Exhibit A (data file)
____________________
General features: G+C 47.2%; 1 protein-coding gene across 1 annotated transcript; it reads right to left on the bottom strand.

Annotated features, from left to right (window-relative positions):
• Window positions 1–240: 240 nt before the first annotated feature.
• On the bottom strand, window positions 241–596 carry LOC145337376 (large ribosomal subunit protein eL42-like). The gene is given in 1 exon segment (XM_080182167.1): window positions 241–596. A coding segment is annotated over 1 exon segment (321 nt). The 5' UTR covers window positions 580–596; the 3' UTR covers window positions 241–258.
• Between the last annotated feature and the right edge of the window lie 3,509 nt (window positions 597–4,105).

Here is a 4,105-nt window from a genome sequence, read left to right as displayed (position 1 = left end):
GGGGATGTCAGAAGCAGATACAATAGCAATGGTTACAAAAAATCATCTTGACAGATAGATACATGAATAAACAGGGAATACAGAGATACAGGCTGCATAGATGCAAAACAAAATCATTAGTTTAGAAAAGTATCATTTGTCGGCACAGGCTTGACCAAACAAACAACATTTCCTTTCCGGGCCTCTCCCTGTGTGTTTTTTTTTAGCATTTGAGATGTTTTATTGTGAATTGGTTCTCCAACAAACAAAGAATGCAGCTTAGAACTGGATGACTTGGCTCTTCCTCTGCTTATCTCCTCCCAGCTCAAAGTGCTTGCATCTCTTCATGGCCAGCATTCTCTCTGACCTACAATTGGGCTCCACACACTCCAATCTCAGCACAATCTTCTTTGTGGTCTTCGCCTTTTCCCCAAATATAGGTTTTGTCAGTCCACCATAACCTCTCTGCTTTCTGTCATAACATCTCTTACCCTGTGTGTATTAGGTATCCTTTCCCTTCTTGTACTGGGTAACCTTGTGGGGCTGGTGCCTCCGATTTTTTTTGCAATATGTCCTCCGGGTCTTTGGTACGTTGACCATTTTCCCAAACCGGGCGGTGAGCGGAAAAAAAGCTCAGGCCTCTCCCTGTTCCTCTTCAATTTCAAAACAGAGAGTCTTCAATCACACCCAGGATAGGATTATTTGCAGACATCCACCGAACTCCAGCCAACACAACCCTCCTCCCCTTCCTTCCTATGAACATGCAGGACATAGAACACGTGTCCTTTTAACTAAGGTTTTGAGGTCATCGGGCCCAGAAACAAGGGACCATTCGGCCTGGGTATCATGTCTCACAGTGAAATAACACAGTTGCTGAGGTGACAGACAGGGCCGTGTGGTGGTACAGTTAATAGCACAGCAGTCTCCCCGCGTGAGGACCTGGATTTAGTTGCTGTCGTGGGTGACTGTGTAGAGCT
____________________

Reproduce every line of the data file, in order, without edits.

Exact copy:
General features: G+C 47.2%; 1 protein-coding gene across 1 annotated transcript; it reads right to left on the bottom strand.

Annotated features, from left to right (window-relative positions):
• Window positions 1–240: 240 nt before the first annotated feature.
• On the bottom strand, window positions 241–596 carry LOC145337376 (large ribosomal subunit protein eL42-like). The gene is given in 1 exon segment (XM_080182167.1): window positions 241–596. A coding segment is annotated over 1 exon segment (321 nt). The 5' UTR covers window positions 580–596; the 3' UTR covers window positions 241–258.
• Between the last annotated feature and the right edge of the window lie 3,509 nt (window positions 597–4,105).

Here is a 4,105-nt window from a genome sequence, read left to right as displayed (position 1 = left end):
GGGGATGTCAGAAGCAGATACAATAGCAATGGTTACAAAAAATCATCTTGACAGATAGATACATGAATAAACAGGGAATACAGAGATACAGGCTGCATAGATGCAAAACAAAATCATTAGTTTAGAAAAGTATCATTTGTCGGCACAGGCTTGACCAAACAAACAACATTTCCTTTCCGGGCCTCTCCCTGTGTGTTTTTTTTTAGCATTTGAGATGTTTTATTGTGAATTGGTTCTCCAACAAACAAAGAATGCAGCTTAGAACTGGATGACTTGGCTCTTCCTCTGCTTATCTCCTCCCAGCTCAAAGTGCTTGCATCTCTTCATGGCCAGCATTCTCTCTGACCTACAATTGGGCTCCACACACTCCAATCTCAGCACAATCTTCTTTGTGGTCTTCGCCTTTTCCCCAAATATAGGTTTTGTCAGTCCACCATAACCTCTCTGCTTTCTGTCATAACATCTCTTACCCTGTGTGTATTAGGTATCCTTTCCCTTCTTGTACTGGGTAACCTTGTGGGGCTGGTGCCTCCGATTTTTTTTGCAATATGTCCTCCGGGTCTTTGGTACGTTGACCATTTTCCCAAACCGGGCGGTGAGCGGAAAAAAAGCTCAGGCCTCTCCCTGTTCCTCTTCAATTTCAAAACAGAGAGTCTTCAATCACACCCAGGATAGGATTATTTGCAGACATCCACCGAACTCCAGCCAACACAACCCTCCTCCCCTTCCTTCCTATGAACATGCAGGACATAGAACACGTGTCCTTTTAACTAAGGTTTTGAGGTCATCGGGCCCAGAAACAAGGGACCATTCGGCCTGGGTATCATGTCTCACAGTGAAATAACACAGTTGCTGAGGTGACAGACAGGGCCGTGTGGTGGTACAGTTAATAGCACAGCAGTCTCCCCGCGTGAGGACCTGGATTTAGTTGCTGTCGTGGGTGACTGTGTAGAGCT